Czech Refugees in Cold War Canada
During the Cold War, more than 36,000 individuals entering Canada claimed Czechoslovakia as their country of citizenship. A defining characteristic of this migration of predominantly political refugees was the prevalence of anti-communist and democratic values. Diplomats, industrialists, politicians, professionals, workers, and students fled to the West in search of freedom, security, and economic opportunity.
Jan Raska’s Czech Refugees in Cold War Canada explores how these newcomers joined or formed ethnocultural organizations to help in their attempts to affect developments in Czechoslovakia and Canadian foreign policy towards their homeland. Canadian authorities further legitimized the Czech refugees’ anti-communist agenda and increased their influence in Czechoslovak institutions. In turn, these organizations supported Canada’s Cold War agenda of securing the state from communist infiltration. Ultimately, an adherence to anti-communism, the promotion of Canadian citizenship, and the cultivation of a Czechoslovak ethnocultural heritage accelerated Czech refugees’ socioeconomic and political integration in Cold War Canada.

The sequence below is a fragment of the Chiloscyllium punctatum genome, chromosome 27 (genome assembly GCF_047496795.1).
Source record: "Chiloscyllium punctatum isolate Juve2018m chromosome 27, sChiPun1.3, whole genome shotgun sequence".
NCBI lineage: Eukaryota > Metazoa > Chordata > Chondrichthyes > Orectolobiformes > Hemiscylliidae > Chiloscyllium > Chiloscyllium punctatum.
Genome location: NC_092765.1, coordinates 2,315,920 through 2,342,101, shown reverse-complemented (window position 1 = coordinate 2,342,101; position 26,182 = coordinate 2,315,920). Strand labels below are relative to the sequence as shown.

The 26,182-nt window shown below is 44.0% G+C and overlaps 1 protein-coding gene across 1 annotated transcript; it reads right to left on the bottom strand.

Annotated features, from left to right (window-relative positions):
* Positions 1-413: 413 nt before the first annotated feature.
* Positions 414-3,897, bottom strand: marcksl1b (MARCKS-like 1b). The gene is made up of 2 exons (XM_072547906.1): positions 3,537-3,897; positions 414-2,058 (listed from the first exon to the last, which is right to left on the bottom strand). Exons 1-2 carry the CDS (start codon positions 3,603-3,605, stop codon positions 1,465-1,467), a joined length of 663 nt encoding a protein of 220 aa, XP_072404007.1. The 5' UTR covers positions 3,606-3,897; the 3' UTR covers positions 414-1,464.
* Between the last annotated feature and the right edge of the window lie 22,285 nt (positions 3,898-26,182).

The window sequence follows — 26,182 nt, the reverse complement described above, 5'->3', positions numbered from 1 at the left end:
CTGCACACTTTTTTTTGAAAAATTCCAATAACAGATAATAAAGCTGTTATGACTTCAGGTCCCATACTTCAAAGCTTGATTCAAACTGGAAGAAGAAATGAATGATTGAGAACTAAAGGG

By analyzing oral histories, government files, ethnic newspapers, and community archival records, Raska reveals how Czech refugees secured admission as desirable immigrants and navigated existing social, cultural, and political norms in Cold War Canada.
About the Author
Jan Raska is a historian with the Canadian Museum of Immigration at Pier 21, Halifax.